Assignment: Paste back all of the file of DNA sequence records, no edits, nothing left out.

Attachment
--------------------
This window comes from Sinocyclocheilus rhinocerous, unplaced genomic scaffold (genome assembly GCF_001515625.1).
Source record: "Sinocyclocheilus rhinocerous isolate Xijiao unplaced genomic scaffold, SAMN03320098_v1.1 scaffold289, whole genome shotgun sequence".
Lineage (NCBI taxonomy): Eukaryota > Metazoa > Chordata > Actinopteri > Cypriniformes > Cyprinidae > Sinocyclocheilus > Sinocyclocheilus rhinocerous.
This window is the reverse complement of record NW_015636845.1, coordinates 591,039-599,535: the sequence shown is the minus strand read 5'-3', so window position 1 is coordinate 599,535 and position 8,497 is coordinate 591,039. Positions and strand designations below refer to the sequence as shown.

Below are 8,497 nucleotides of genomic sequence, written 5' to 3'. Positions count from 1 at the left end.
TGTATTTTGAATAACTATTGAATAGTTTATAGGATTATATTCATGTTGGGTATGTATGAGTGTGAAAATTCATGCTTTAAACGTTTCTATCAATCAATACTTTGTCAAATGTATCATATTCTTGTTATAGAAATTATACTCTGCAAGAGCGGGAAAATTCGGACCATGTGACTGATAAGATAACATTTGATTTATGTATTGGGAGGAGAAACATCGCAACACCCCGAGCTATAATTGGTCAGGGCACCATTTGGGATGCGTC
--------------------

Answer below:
This window comes from Sinocyclocheilus rhinocerous, unplaced genomic scaffold (genome assembly GCF_001515625.1).
Source record: "Sinocyclocheilus rhinocerous isolate Xijiao unplaced genomic scaffold, SAMN03320098_v1.1 scaffold289, whole genome shotgun sequence".
Lineage (NCBI taxonomy): Eukaryota > Metazoa > Chordata > Actinopteri > Cypriniformes > Cyprinidae > Sinocyclocheilus > Sinocyclocheilus rhinocerous.
This window is the reverse complement of record NW_015636845.1, coordinates 591,039-599,535: the sequence shown is the minus strand read 5'-3', so window position 1 is coordinate 599,535 and position 8,497 is coordinate 591,039. Positions and strand designations below refer to the sequence as shown.

Below are 8,497 nucleotides of genomic sequence, written 5' to 3'. Positions count from 1 at the left end.
TGTATTTTGAATAACTATTGAATAGTTTATAGGATTATATTCATGTTGGGTATGTATGAGTGTGAAAATTCATGCTTTAAACGTTTCTATCAATCAATACTTTGTCAAATGTATCATATTCTTGTTATAGAAATTATACTCTGCAAGAGCGGGAAAATTCGGACCATGTGACTGATAAGATAACATTTGATTTATGTATTGGGAGGAGAAACATCGCAACACCCCGAGCTATAATTGGTCAGGGCACCATTTGGGATGCGTC